Castilleja's Director of Technology, Gabe Lucas, and Academic Technology Support Specialist, Rachel Tennant, presented at the International Society for Technology in Education (ISTE) 2014 Conference in Atlanta, an education technology conference that had 12,000+ attendees. In a session titled "Flexible Learning and Responsible Oversight with a Hybrid 1:1 iPad Model," they described how Castilleja manages our iPad pilot from grade to grade. The program -- and their presentation -- center on the ideas that a 1:1 iPad program can be scalable from 100 to 1000 (and more) devices and customizable to meet the developmental needs of each grade from K-12. To learn more check out the outline of their conference presentation, or read Castilleja Systems Manager Cameron Johnson's blog here.



Posted 08/01/2014 09:52AM

On Friday afternoon Castilleja's Peninsula Bridge Program concluded with a series of spectacular student performances and a fun-filled reception. Peninsula Bridge is a summer enrichment experience for academically motivated rising fifth-grade girls from under-resourced communities. The girls connect and enjoy learning through language arts, math, art, science, and other activities, including gardening, yoga, dance, field trips, and much more.

As assistants and leaders, Castilleja students design curriculum, engage in program management and development, and mentor the Bridge students. With a variety of leadership opportunities that draw on their personal interests and reinforce their academic learning, Middle and Upper School students help to bring science, art, math, poetry, health, sports, cooking, and myriad other topics to life for the fifth graders. As they cultivate the inquisitive curiosity and budding confidence of the youth around them, Castilleja participants develop leadership skills, gain greater confidence, and experience the lasting rewards of personally meaningful, socially significant service.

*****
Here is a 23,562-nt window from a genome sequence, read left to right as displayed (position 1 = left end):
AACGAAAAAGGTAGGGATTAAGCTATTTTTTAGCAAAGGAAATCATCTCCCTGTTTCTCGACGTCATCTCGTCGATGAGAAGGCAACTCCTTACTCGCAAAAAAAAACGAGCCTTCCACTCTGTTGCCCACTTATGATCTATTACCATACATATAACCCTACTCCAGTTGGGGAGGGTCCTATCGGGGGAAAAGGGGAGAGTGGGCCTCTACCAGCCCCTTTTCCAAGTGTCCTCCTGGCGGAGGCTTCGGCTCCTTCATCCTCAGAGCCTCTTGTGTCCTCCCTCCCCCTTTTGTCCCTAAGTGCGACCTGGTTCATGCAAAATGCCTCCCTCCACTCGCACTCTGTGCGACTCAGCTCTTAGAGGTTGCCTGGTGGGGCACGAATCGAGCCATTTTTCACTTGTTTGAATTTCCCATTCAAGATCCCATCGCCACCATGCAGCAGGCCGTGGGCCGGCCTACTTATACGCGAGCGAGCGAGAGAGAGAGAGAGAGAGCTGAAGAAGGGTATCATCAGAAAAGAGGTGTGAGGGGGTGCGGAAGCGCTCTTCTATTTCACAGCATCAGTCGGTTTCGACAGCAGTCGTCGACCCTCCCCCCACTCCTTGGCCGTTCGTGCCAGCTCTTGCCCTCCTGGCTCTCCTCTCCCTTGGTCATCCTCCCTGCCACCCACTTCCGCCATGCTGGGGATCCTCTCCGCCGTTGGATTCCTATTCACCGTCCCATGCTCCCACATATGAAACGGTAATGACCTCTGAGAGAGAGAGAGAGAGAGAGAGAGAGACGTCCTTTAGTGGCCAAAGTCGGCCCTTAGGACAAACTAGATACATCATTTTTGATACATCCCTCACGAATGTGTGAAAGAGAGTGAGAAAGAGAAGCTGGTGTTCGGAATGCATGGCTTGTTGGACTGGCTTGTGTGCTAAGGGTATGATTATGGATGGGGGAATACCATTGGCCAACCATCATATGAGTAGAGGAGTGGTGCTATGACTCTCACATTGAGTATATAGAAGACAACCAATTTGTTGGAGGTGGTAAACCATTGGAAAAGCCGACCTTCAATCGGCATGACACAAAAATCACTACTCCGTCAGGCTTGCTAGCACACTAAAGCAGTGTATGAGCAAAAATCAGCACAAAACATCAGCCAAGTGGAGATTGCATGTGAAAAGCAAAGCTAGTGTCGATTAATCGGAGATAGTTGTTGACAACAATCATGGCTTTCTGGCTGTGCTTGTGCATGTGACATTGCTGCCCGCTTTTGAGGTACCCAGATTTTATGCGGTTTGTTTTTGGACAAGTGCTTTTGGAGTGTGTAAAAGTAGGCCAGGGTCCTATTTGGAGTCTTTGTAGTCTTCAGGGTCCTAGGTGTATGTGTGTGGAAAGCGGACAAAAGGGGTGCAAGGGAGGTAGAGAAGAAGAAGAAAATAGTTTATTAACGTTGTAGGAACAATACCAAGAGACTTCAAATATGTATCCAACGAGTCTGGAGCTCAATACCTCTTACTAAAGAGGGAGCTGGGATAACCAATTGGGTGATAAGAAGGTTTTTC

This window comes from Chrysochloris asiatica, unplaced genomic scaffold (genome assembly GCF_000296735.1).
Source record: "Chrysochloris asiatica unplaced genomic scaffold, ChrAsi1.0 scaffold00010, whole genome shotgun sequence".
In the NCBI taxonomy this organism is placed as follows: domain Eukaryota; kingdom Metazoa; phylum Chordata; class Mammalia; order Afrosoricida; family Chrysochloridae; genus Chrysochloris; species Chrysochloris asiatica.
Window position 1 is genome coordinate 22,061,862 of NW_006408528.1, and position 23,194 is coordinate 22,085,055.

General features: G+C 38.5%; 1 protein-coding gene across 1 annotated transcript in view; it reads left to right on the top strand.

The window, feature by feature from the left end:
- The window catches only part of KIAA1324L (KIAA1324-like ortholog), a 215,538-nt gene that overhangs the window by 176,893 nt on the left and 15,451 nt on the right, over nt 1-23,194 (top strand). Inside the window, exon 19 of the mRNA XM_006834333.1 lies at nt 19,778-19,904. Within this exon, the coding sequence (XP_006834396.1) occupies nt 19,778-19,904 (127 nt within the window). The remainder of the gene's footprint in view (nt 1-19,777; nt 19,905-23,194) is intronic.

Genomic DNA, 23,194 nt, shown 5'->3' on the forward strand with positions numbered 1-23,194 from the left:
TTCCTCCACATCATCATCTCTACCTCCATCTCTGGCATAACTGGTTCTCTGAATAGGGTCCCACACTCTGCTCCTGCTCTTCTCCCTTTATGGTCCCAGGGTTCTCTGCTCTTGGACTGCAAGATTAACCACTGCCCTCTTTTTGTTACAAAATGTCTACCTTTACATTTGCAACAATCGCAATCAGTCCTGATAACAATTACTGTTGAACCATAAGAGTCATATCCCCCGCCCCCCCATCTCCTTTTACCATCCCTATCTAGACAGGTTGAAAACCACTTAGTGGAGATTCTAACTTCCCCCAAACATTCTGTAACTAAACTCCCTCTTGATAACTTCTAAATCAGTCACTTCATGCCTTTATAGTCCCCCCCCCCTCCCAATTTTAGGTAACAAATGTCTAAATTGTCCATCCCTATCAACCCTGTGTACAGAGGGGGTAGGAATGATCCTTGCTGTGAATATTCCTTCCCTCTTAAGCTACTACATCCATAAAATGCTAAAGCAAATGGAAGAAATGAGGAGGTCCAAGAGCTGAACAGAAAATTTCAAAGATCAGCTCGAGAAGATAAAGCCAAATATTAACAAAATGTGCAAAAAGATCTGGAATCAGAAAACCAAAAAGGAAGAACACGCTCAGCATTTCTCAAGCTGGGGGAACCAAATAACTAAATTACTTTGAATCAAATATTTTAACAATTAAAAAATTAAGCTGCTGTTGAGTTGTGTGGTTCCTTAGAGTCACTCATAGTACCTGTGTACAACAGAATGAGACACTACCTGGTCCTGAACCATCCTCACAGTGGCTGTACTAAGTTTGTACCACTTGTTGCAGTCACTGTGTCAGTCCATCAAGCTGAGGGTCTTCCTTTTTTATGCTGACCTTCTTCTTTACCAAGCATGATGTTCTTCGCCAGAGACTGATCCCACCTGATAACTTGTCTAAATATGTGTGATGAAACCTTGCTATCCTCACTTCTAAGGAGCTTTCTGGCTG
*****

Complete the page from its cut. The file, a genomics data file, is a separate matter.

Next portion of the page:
Some of the highlights? Nancy L. '17, one of the Casti student leaders, says, "I remember the girls telling us how much they loved spending time with the TAs and playing fun games such as cat and mouse, sharks and minnows, and mafia. The field trips were also one of the highlights, because they gave the Bridge girls the opportunity to explore new environments, such as the beach, a farm, and museums. Of course, they also really enjoyed the lunch. :) In reality, the students loved all of the Peninsula Bridge Program. They received a prompt that asked them to list ten of their favorite things about Bridge, and they covered so much."

And the Bridge girls aren't the only ones who enjoyed the Program: "The TAs definitely loved writing back to the students' journal prompts, and getting to know them. We also loved teaching them new things and showing them different perspectives on many subjects. My favorite part of Bridge was talking to the girls about how their week was going, and learning new things about them. I'll never forget the End of Summer Celebration. It was beautiful, but bittersweet because that's when I felt like I was saying goodbye to such a wonderful moment. I do hope to continue to communicate with the girls."

Watch the slideshow below to get a glimpse of their summer!


Posted 07/23/2014 08:30AM

26 enthusiastic Middle School French students traveled to Paris in June with Evelyne Nicolaou, Doris Mourad, and Lauren Schryver. In addition to visiting renowned sites such as Notre Dame, the Louvre, Versailles, and Giverny, they also spent a morning in a girls' school, took a cooking class during which the girls prepared their own dinner, learned how to make baguettes and croissants at a top bakery in Paris, and spent an afternoon in the outskirts of Paris at a Maison Bourgeoise, where American pilots hid during World War II. The highlight for most was engaging with peers at St. Pie Catholic School in St. Cloud. A number of the girls exchanged emails and addresses to keep in touch!